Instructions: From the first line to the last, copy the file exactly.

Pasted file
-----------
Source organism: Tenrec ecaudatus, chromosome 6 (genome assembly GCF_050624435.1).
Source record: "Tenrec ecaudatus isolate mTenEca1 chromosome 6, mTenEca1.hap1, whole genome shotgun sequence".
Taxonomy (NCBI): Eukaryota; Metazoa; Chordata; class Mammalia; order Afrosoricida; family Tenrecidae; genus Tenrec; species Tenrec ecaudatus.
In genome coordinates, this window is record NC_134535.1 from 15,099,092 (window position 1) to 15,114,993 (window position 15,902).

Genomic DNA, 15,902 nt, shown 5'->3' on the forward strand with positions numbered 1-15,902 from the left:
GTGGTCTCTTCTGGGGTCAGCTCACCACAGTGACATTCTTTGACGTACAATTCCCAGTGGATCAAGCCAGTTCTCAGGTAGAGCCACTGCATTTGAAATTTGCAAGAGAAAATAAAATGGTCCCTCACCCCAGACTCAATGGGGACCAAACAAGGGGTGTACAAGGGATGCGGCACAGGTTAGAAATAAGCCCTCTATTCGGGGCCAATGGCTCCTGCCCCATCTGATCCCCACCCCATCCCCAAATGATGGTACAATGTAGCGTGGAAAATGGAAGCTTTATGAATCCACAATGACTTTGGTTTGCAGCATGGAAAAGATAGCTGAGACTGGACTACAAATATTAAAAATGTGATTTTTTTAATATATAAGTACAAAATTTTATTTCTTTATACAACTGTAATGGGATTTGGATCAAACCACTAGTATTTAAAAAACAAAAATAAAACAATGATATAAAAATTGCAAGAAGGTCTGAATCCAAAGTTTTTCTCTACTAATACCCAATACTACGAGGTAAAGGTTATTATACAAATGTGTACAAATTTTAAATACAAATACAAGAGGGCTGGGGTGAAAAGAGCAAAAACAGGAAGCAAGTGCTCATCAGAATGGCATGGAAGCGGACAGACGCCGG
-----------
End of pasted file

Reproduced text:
Source organism: Tenrec ecaudatus, chromosome 6 (genome assembly GCF_050624435.1).
Source record: "Tenrec ecaudatus isolate mTenEca1 chromosome 6, mTenEca1.hap1, whole genome shotgun sequence".
Taxonomy (NCBI): Eukaryota; Metazoa; Chordata; class Mammalia; order Afrosoricida; family Tenrecidae; genus Tenrec; species Tenrec ecaudatus.
In genome coordinates, this window is record NC_134535.1 from 15,099,092 (window position 1) to 15,114,993 (window position 15,902).

Genomic DNA, 15,902 nt, shown 5'->3' on the forward strand with positions numbered 1-15,902 from the left:
GTGGTCTCTTCTGGGGTCAGCTCACCACAGTGACATTCTTTGACGTACAATTCCCAGTGGATCAAGCCAGTTCTCAGGTAGAGCCACTGCATTTGAAATTTGCAAGAGAAAATAAAATGGTCCCTCACCCCAGACTCAATGGGGACCAAACAAGGGGTGTACAAGGGATGCGGCACAGGTTAGAAATAAGCCCTCTATTCGGGGCCAATGGCTCCTGCCCCATCTGATCCCCACCCCATCCCCAAATGATGGTACAATGTAGCGTGGAAAATGGAAGCTTTATGAATCCACAATGACTTTGGTTTGCAGCATGGAAAAGATAGCTGAGACTGGACTACAAATATTAAAAATGTGATTTTTTTAATATATAAGTACAAAATTTTATTTCTTTATACAACTGTAATGGGATTTGGATCAAACCACTAGTATTTAAAAAACAAAAATAAAACAATGATATAAAAATTGCAAGAAGGTCTGAATCCAAAGTTTTTCTCTACTAATACCCAATACTACGAGGTAAAGGTTATTATACAAATGTGTACAAATTTTAAATACAAATACAAGAGGGCTGGGGTGAAAAGAGCAAAAACAGGAAGCAAGTGCTCATCAGAATGGCATGGAAGCGGACAGACGCCGG